The two times I was admitted for a week, the floor nurses were equally wonderful. I will always be thankful for those middle-of-the-night chats when I was wide awake and they had time to spend in between seeing to other patients. They make me laugh, gave me a much-needed dose of human contact while being stuck in a hospital, and in all ways were warm, extremely capable, and delightful.

On a side note, I must once again praise Husband for staying by my side during yet another ER trip. In spite of the fact that he's crazy-busy at work, he made me his number one priority; holding my hand, keeping me company, and making sure I was OK. Even after I got out he took care of me; picking up prescriptions, getting me water, and once again treating me like I'm the most important person in the world. Husband, you are amazing. Thank you.

Sunday, February 10, 2008

Searching for Mr. Goodchair
Cipher, the world's most amazing cat screw you if you don't agree (TM), has one nasty habit. She has claws of death that she has used to great effect on the chair in our living room.

We tried to prevent it at first, and then gave up and let her have it. After all, the chair is about 15 years old and cost all of $20 at Salvation Army, so it's hardly an heirloom.

But she's done her work well and it's now in shreds. Literally. The cloth has been ripped up, the stuffing pulled out, and it's down to bare wood in parts. It's so hideous that we've been longing to replace it for months now. But it's surprising hard to find a chair.

For one thing, we're pretty sure she's have her way with the new one as well, in spite of whatever efforts we can make to prevent her, so we don't want to spend a fortune on something that won't last long. But even shopping within a budget we find that there are really only two kinds of chairs: ugly and uncomfortable.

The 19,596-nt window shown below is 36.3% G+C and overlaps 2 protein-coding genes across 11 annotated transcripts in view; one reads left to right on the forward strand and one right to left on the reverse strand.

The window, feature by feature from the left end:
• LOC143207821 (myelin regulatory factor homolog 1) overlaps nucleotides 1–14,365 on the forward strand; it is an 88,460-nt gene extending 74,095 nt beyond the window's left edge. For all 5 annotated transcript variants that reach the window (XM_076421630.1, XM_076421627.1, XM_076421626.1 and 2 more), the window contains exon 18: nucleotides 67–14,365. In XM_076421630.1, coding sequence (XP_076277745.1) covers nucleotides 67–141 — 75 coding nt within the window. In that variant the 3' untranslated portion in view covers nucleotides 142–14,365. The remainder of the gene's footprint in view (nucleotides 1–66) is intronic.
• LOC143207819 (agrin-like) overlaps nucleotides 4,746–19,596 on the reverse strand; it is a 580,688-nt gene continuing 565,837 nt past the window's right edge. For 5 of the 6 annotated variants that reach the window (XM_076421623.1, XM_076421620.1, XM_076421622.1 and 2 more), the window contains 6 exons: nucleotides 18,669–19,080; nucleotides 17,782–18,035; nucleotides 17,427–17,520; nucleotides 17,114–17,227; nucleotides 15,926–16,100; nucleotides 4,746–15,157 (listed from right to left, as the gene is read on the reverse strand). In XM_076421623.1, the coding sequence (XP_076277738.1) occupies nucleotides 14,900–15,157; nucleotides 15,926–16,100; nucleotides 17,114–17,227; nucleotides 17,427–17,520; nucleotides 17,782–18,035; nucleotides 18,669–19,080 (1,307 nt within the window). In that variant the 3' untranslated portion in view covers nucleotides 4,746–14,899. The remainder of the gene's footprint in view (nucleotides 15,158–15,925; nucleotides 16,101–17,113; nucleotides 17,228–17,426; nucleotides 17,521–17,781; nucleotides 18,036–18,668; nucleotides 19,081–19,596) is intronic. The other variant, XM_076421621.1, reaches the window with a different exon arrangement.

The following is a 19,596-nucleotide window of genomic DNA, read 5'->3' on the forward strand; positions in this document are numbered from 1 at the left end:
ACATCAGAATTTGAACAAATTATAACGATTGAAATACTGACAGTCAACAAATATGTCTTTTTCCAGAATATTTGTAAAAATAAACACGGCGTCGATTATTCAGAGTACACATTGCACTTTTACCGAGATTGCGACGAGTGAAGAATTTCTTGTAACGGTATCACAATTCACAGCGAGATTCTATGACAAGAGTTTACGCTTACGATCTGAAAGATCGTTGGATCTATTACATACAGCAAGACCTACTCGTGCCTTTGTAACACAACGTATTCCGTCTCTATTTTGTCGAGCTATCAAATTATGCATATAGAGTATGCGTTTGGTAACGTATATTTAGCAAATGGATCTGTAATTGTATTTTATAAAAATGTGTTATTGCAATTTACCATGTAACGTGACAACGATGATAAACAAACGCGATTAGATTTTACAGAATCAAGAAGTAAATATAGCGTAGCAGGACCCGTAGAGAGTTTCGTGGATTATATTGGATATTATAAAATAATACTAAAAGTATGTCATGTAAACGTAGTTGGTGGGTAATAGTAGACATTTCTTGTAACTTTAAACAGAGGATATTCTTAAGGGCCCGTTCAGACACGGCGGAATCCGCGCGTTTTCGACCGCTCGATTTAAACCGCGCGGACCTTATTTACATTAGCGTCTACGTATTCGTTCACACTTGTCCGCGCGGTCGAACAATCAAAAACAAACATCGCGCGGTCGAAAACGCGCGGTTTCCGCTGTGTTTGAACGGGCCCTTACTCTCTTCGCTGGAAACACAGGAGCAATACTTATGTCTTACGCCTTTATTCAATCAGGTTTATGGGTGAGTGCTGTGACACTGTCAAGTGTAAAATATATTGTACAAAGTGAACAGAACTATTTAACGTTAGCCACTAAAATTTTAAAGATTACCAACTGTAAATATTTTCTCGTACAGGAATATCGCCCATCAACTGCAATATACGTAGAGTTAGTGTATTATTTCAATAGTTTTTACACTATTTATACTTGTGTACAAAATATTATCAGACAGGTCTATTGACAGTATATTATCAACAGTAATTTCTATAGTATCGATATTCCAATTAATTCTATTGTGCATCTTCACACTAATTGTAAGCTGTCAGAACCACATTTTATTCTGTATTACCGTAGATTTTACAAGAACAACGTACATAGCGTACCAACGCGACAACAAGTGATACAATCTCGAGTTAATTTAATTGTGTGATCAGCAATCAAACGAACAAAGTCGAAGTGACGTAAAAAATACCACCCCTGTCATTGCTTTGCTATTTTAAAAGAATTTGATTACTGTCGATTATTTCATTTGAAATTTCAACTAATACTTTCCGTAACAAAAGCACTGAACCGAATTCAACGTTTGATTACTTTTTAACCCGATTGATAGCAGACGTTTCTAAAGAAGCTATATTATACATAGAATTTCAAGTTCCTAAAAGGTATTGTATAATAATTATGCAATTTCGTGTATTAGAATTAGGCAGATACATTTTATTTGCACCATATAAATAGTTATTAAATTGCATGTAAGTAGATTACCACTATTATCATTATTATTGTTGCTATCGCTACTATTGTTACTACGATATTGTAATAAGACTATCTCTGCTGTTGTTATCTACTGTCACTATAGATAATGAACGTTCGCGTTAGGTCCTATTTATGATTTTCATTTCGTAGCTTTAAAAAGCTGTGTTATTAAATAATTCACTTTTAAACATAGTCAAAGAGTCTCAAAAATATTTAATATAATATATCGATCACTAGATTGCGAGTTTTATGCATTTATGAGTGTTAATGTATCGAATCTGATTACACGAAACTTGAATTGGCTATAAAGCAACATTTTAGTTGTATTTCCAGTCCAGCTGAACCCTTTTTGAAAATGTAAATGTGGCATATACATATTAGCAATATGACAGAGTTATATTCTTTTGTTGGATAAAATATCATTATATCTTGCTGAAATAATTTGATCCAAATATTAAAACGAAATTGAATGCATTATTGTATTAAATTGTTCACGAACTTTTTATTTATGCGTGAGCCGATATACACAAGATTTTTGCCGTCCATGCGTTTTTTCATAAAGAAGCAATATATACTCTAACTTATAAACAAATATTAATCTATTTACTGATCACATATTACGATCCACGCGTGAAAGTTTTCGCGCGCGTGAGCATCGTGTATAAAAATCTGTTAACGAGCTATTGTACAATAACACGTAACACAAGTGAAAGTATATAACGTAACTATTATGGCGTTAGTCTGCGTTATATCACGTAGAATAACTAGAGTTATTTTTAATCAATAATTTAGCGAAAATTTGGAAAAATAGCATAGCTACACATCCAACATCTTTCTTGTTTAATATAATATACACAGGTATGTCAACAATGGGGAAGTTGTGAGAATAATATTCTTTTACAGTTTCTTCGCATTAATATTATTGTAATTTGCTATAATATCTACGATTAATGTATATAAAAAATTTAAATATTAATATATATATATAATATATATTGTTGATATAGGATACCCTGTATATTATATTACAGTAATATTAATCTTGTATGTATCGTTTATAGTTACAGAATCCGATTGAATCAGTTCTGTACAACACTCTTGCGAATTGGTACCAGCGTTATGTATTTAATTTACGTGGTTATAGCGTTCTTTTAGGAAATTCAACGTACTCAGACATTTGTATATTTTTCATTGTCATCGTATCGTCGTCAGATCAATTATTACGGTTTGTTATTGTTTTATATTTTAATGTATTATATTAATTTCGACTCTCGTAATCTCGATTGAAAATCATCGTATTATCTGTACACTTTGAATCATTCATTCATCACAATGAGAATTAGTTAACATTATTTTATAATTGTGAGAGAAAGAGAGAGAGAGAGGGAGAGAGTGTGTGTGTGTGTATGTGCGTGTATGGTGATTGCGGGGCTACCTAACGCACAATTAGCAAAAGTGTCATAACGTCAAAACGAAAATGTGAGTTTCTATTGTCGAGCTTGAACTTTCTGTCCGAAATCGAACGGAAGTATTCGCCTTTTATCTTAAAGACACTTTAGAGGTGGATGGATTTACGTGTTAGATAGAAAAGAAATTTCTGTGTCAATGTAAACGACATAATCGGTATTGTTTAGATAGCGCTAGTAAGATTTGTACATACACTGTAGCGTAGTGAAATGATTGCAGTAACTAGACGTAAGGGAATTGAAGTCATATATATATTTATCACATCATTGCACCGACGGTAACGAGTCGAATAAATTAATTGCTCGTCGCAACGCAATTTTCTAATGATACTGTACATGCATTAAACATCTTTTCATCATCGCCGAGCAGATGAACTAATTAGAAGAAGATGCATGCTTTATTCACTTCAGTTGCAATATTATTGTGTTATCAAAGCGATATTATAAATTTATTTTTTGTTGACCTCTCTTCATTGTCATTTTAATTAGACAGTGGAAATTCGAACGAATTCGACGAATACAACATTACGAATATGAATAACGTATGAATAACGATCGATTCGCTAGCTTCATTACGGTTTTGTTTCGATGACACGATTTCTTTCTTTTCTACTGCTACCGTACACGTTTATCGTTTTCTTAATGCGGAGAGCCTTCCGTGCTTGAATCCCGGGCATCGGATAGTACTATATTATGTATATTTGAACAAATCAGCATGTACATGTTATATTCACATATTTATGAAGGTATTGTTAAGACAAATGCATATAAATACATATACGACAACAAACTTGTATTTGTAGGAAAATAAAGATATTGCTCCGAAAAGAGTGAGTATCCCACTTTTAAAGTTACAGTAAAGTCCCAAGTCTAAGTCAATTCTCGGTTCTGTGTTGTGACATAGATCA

Even if we didn't have a budget we find that the $800 chairs are also ugly and/or uncomfortable.

Today we went to a home consignment store where the prices were reasonable (the chair we liked the best was $299) but again everything was....well, you know.

What is it with furniture designers that they don't realize that comfort is a quality people might actually find desirable? There are chairs that force you to slump (great for those of us with bad backs). Then there are those that force you into a position so upright that they should come with a corset and a Jane Austen novel. Others with big huge arms so far from the seat that you have to rest them at shoulder height -- very comfortable. Or seats that so deep that my feet don't reach the ground. Oh good, I'm five.

And the lovely color options. Green plaid. Black with green and purple flowers. Stylized "modern art" fabric that manages to combine the worst of cubism with the worst of surrealism. (Think Dali meets Helen Keller in a field of dead wild flowers.)

Is it too much to ask for a chair that costs less that $300, is comfortable to sit it, and doesn't actually cause visual offense?

At this point, we'll be living with the chair of shreds until it's just a pile of fluff and threads.